Are Orchestras Really Committed To Their Cities? Last month, the Philadelphia Orchestra nearly had to call off a series of free "neighborhood concerts" for lack of sponsors. A last-minute sponsor stepped in, and all was well, but Peter Dobrin has a question. Shouldn't we be able to expect that an orchestra, which spends a good amount of time asking for financial and moral support from the community, be committed enough to its home city to put on a few free concerts every year, regardless of sponsorship? "Maybe it's too easy to interpret this situation as one of those rich-sticking-it-to-the-poor episodes, but what the orchestra has done with this year's cancellation interlude, intentionally or not, is to reinforce the old cliche that classical music is something only for the wealthy." Philadelphia Inquirer 07/24/03 

In Time Of Trouble, Do We Still Sing? Some people respond to horror and tragedy by turning to music. To others, pain is best dealt with in silence. This spring, as the US and the UK marched off to a war opposed by a large percentage of the public, John Woolrich asked several prominent composers to do what composers so rarely do these days: write a piece in direct response to current events. "What should we sing in the dark times? There are as many musical reactions to public events as there are composers... ranging through music of anger, defiance, loss, remembrance, near silence, transcendence, nostalgia and mourning." The Guardian (UK) 07/25/03 

City Opera Cut Out of Ground Zero Plans "The municipal corporation overseeing the redevelopment of ground zero has determined that there is no place at the site for an opera house, a decision that all but dashes the New York City Opera's hopes of moving there from Lincoln Center." However, there appears to be some confusion as to whether City Opera has been officially informed of this development. City officials swear they contacted the company last week, but NYCO's director insists that, as far as he's concerned, a move to the site is still very much on the table. The New York Times 07/26/03 

Downloading's Legal And Profitable Future Not everyone in the record industry views downloading as the apocolyptic end of an era. Peter Jamieson, executive chairman of the British Phonographic Industry, looks at the success of pay-per-song download services and sees, among other things, the potential for the revival of the "singles" chart. Jamieson also believes that, if current trends continue, downloading (the legal kind) could become more popular than CD-buying within five years. BBC 07/24/03 

Trying Anything To Get The Kids Involved A new educational initiative sponsored by the Chicago Symphony's Ravinia Festival combines the classics with modern pop music overtones, in the hope of making the genre less intimidating. It's a strange effect, but John van Rhein says that if it works, it's worth it. "If such tactics are what's needed to turn on kids to a 173-year-old symphonic masterpiece, so be it... The project is one of many comparable initiatives undertaken by classical music organizations across the nation... In so doing, they are taking up some of the slack from an educational system that has failed miserably to keep classical music in the public school curriculum." Chicago Tribune 07/23/03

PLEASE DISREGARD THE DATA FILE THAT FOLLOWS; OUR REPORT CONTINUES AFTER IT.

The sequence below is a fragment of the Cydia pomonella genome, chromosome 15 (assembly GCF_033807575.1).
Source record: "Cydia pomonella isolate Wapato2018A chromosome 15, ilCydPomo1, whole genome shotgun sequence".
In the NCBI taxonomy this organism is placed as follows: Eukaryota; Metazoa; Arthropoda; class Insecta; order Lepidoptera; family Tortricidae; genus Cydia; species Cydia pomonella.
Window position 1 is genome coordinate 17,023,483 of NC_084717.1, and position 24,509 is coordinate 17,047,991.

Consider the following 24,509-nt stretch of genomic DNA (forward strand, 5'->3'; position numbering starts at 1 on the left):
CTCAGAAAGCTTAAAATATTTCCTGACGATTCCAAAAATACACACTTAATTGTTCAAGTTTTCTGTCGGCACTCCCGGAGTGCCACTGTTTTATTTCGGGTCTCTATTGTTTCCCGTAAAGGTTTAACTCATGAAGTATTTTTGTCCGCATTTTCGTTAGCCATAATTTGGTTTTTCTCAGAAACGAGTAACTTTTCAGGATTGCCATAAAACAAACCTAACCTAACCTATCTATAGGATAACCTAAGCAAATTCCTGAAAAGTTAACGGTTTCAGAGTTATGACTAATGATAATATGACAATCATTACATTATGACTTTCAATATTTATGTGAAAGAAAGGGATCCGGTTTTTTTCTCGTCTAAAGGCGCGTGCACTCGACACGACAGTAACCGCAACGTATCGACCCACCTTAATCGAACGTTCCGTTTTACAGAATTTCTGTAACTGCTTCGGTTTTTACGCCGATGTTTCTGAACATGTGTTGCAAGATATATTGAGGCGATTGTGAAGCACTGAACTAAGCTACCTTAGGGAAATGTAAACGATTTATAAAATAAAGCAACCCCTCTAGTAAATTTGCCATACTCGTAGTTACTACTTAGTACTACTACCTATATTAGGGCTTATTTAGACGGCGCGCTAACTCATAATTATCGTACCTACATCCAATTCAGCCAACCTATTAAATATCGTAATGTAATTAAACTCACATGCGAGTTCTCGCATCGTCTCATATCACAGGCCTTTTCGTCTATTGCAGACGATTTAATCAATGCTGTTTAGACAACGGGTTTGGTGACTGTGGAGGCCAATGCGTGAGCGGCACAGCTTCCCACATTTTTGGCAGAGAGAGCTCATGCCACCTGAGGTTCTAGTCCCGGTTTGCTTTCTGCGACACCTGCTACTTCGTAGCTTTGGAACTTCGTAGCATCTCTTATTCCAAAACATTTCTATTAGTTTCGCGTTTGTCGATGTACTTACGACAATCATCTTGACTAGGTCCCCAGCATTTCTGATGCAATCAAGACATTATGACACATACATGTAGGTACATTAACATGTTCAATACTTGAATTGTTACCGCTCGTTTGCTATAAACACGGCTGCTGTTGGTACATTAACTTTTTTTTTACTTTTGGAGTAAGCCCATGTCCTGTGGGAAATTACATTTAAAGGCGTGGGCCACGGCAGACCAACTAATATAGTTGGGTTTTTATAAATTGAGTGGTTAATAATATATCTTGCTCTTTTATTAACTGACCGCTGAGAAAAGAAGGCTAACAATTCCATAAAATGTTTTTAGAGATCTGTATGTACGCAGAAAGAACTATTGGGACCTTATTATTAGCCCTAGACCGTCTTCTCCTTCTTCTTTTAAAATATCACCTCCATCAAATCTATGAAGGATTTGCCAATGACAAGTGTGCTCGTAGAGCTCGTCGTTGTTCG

Is The Mercury Prize Passé? "The Mercury Music Prize is on the way to becoming the wounded beast of music awards ceremonies. Its raison d'etre is to reflect the best in British music, not just that which sells, but perhaps it has not yet recovered from Alan McGee's lambasting of the 2000 shortlist as a bunch of 'bedwetters'... But a bigger problem for the Mercury is the public's dwindling trust in it as a recommendation of what to buy. It seems ages since a Mercury victory could propel a relatively unknown artist to national success, but the panel has only itself to blame for rewarding a series of worthy but unlistenable albums." The Guardian (UK) 07/22/03 

 Last Week's News

 Miller Theatre Announces
15th Anniversary Season
The musicians of Alarm Will Sound, directed by brilliant young conductor Alan Pierson, will play several concerts at Miller Theatre this year, includng the season opener on September 19.

Under the direction of George Steel, Columbia University's Miller Theatre has become the place to hear new music in New York.  The just- announced 15th Anniversary season promises more of the same. The fall 2003 | spring 2004 schedule includes an expanded 15-concert Composer Portraits series, putting the spotlight on composers Henry Threadgill, Toru Takemitsu, Olga Neuwirth, Peer Llieberson, Krzysztop Penderecki, Michael Gordon, Iannis Xenakis, and many others. 

Among the many highlights is the 80th birthday celebration of Ned Rorem on October 24, with the New York Festival of Song taking on Rorem's monumental Evidence of Things Not Seen, a setting of 36 poems by 24 poets including Walt Whitman, Robert Frost, Charles Beaudelaire and Langston Hughes.

On October 26, George Steel will borrow the Carillon of Saint Thomas Church (Fifth Avenue and 53rd Street) to play the complete carillon music of John Cage in a free outdoor concert.  To compose these rarely heard works, Cage used, among others sources, star maps mad photographs of wood grain to dictate his musical parameters.

On December 5, Alarm Will Sound will present the U.S. premiere of Harrison Birtwistle's Theseus Games, as well as a couple  of Sir Harry's older works.

Weather, Michael Gordon spellbinding 1997 work for 16 strings--will get a rare concert hearing by the Ensemble Resonaz from Germany on February 2.